Russia could stop its aggression if it wanted to, but you can speed up our victory. I know it.
And it will prove to any potential aggressor that no one can succeed in breaking national borders, committing atrocities and reigning over people against their will.
It would be naive to wait for steps towards peace from Russia – which enjoys being a terrorist state. Russians are still poisoned by the Kremlin.
The restoration of international legal order is our joint task. We need peace. Ukraine has already offered proposals, which I just discussed with President Biden – our Peace Formula.
Ten points, which should and must be implemented for our joint security – guaranteed for decades ahead.
And the Summit, which can be held.
I am glad to stress that President Biden supported our peace initiative today. Each of you, ladies and gentlemen, can assist in its implementation – to ensure that America’s leadership remains solid, bicameral and bipartisan.
You can strengthen sanctions to make Russia feel how ruinous its aggression truly is.
It is in your power to help us bring to justice everyone, who started this unprovoked and criminal war. Let’s do it!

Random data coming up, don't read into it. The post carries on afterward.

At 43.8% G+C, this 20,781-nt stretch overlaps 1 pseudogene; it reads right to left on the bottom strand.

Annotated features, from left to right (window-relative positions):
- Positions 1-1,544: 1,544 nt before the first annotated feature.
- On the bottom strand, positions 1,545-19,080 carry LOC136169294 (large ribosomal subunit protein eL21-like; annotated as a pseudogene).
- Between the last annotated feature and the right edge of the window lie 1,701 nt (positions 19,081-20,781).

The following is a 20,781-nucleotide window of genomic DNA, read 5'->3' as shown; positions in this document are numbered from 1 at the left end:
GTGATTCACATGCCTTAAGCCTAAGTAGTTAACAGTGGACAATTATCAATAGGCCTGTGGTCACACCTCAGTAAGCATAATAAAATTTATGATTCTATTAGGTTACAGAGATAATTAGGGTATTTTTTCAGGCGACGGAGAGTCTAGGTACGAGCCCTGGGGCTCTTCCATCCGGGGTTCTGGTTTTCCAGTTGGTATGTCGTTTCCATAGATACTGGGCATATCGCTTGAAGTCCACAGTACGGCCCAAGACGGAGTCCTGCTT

Let the terrorist state be held responsible for its terror and aggression, and compensate all losses done by this war.
Let the world see that the United States is here!
Ladies and Gentlemen!
In two days, we will celebrate Christmas. Maybe, candlelit. Not because it is more romantic. But because there will be no electricity. Millions won’t have neither heating nor running water. All of this will be the result of Russian missile and drone attacks on our energy infrastructure. But we do not complain.
We do not judge and compare whose life is easier.
Your well-being is the product of your national security – the result of your struggle for independence and your many victories.
We, Ukrainians, will also go through our war of independence and freedom with dignity and success.
We’ll celebrate Christmas – and even if there is no electricity, the light of our faith in ourselves will not be put out. If Russian missiles attack us – we’ll do our best to protect ourselves. If they attack us with Iranian drones and our people will have to go to bomb shelters on Christmas eve – Ukrainians will still sit down at a holiday table and cheer up each other. And we don’t have to know everyone’s wish as we know that all of us, millions of Ukrainians, wish the same – victory. Only victory.